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Slavery in SF redux - Input Junkie
December 8th, 2009
09:05 am

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Slavery in SF redux
I was going to put an addendum on my recent post, but it ran so long I thought I might as well post it separately.

The exact quote was “What if one person could actually own another’s mind, in a new and more complete form of slavery?”

It's fun to have a list of mind control in sf, but none of the nominees (with the possible exception of Necropolis, which I haven't read) seem to quite meet the specs.

I'm assuming chattel slavery-- public, socially acceptable, and including a market. For it to be a more complete slavery, there's presumably surveillance, and probably the ability to make modifications.

It's entirely possible that I'm over-extrapolating and/or that such slavery was brought up as a story possibility in a class discussion rather than being based on an actual story.

Silverberg's To Live Again comes close, though the angle was more about fear of an individual slave revolt and there was no ability to modify.

A Fire Upon the Deep comes close, but the people with Focus mostly seem to be government property, with only one sub rosa case of personal use.

The Blight and the Puppet Masters aren't people.

There's another Vinge story ("The Cookie Monster"?) niggling at my memory about AIs wiggling their way out of repetitious VR, but even that doesn't quite meet the specs. IIRC, it was one scientist rather than the whole social structure-- it was rather in the spirit of Sturgeon's "Microcosmic God".

More generally, slavery is really common in sf and I've never seen a general discussion of it.

And symbolically, trying to control, modify, and sometimes own other people's minds is something people try to do a lot.

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From:nojay
Date:December 8th, 2009 03:02 pm (UTC)
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There's public and socially acceptable mind-slavery (but no public market per se) in "Saturn's Children" by Charlie Stross. The "acceptable" part of the slavery is that it isn't illegal or forbidden to do this to another person, it's just something that does happen especially to those who fall into debt. Rich and powerful people can enslave others pretty much on a whim as their power and wealth shields them from any possible consequences.
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From:theweaselking
Date:December 8th, 2009 05:38 pm (UTC)
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More particularly, in Saturn's Children slavery is legal because there is no such thing a "person" that is not a corporation. Individuals are property of the corporation. If you are free, it is because you are the sole stakeholder in the corporation that owns you, and thus you can "do as the corporation directs" by being the person who defines corporate direction.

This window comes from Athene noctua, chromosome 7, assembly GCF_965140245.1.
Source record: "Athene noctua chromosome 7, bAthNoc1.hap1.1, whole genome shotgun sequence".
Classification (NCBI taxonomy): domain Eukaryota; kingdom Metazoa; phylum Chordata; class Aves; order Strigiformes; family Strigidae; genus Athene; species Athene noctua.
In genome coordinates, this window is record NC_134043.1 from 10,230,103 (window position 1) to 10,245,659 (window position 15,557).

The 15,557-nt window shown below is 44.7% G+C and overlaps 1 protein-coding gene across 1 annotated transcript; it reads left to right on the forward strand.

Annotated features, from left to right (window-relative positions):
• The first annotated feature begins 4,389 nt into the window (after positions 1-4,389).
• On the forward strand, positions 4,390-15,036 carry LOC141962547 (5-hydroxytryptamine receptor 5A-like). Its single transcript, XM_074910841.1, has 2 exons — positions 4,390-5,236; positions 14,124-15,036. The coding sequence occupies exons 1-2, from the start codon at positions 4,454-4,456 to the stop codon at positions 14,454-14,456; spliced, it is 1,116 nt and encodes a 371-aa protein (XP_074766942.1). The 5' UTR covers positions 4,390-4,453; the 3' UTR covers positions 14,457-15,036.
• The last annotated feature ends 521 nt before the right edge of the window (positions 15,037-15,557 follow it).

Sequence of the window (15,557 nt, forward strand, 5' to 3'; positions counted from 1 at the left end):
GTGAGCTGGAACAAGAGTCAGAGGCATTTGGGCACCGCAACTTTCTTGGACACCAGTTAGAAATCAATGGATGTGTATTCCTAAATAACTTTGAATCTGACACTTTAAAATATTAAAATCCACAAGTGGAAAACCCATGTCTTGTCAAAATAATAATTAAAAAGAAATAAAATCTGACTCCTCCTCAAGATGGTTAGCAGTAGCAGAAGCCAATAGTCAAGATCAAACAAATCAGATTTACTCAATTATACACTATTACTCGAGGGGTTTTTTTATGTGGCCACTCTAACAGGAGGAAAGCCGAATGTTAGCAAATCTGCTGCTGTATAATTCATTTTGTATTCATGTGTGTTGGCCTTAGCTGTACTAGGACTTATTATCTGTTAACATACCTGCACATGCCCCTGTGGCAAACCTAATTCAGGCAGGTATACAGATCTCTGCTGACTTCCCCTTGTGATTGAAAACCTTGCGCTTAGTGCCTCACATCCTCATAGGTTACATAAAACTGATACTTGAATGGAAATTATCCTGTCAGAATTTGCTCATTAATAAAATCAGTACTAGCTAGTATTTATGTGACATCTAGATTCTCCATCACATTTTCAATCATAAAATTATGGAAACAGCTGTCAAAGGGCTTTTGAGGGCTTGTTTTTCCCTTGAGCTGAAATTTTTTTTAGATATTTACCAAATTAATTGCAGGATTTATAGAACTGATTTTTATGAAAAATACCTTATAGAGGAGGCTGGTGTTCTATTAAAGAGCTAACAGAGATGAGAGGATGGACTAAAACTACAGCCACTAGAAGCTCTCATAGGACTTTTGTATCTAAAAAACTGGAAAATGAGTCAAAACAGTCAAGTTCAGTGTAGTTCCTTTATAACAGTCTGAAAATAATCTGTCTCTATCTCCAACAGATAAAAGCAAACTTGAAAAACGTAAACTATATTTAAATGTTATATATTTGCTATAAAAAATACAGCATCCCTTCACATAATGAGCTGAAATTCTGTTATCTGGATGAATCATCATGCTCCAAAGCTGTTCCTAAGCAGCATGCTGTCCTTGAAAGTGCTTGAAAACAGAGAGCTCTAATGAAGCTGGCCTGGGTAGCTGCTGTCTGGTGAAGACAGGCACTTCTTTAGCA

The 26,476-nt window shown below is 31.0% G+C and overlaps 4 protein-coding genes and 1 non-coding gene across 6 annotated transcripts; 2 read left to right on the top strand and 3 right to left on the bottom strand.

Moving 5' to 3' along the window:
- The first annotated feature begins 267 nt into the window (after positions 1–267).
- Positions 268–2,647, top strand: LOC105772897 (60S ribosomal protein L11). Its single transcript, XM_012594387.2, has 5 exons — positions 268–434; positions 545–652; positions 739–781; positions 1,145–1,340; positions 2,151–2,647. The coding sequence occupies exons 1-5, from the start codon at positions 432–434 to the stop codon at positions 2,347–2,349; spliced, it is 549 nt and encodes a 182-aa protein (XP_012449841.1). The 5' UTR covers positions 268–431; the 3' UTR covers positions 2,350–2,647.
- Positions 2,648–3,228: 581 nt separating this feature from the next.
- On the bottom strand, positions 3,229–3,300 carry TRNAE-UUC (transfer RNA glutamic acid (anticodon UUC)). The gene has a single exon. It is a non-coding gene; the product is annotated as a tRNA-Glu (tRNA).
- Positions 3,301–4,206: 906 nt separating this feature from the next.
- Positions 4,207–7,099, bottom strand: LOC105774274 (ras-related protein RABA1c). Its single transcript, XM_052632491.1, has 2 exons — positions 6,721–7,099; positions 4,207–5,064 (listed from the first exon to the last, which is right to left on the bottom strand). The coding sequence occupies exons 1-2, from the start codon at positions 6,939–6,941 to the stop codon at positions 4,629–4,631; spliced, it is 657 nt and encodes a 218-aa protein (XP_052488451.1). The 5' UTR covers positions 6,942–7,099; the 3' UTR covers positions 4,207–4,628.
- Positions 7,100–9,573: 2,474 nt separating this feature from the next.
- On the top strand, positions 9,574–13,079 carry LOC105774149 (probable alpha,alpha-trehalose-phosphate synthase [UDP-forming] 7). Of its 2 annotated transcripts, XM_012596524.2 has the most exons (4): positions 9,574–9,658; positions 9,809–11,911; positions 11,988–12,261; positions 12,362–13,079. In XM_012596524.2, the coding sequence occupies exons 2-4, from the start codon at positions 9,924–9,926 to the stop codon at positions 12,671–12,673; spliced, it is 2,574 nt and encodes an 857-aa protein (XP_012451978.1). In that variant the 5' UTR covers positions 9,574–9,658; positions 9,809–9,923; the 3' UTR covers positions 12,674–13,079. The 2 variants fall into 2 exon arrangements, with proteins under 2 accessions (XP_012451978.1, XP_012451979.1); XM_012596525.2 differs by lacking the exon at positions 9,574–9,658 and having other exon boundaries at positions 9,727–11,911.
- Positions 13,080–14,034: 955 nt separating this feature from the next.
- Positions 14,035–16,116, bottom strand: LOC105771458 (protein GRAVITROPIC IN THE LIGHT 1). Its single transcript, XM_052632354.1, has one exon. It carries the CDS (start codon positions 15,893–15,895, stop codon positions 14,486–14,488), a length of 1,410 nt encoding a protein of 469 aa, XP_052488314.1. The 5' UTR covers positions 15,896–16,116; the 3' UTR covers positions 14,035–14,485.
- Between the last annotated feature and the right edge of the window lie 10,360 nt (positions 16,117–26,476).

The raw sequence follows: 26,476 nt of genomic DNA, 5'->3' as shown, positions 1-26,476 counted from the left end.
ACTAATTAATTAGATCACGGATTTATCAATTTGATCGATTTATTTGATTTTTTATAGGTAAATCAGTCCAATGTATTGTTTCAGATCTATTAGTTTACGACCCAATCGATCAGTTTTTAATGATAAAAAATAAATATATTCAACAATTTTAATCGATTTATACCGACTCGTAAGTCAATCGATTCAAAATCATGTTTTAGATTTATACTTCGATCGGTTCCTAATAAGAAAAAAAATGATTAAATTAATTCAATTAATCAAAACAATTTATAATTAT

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From:matt_ruff
Date:December 8th, 2009 03:04 pm (UTC)
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The course syllabus includes Neuromancer, which I'd thought about mentioning. It's got both AIs and human personality "recordings" that are treated as property. The story is all about an AI trying to break its electronic shackles, but the human characters who help it do this aren't motivated by a moral objection to slavery, they're doing it because they're getting paid. The notion that it might be wrong to keep an artificial intelligence or a human personality construct as an unpaid servant never comes up.
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From:madfilkentist
Date:December 8th, 2009 03:04 pm (UTC)
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I can't think of any stories in which mind control is transferable. That would be a prerequisite for slave markets of this kind.
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From:sethg_prime
Date:December 8th, 2009 03:21 pm (UTC)
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I think Nekropolis is indeed what you want. I haven’t read the novel, but I remember either reading the first chapter or reading a short story set in the same universe. There’s a scene from the POV of the slave where she is transferred to a new master and her feelings about the old master shift from admiration to “meh”.

If we’re going to talk about slavery and Heinlein, of course, there’s Citizen of the Galaxy, but that universe’s slavery involved old-fashioned coercion, not mind control.
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From:nancylebov
Date:December 8th, 2009 03:37 pm (UTC)
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And Farnham's Freehold, "Logic of Empire", and Time Enough for Love, at least.
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From:sashajwolf
Date:December 8th, 2009 05:27 pm (UTC)
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Thanks for these posts. I hadn't considered this idea, and I find it intriguing.
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From:mneme
Date:December 9th, 2009 12:05 am (UTC)
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There's a fairly lighthearted treatment of mind-slavery in the webcomic Freefall (with AIs -- including created biological beings) being at the mercy of any "human" who gives them orders.
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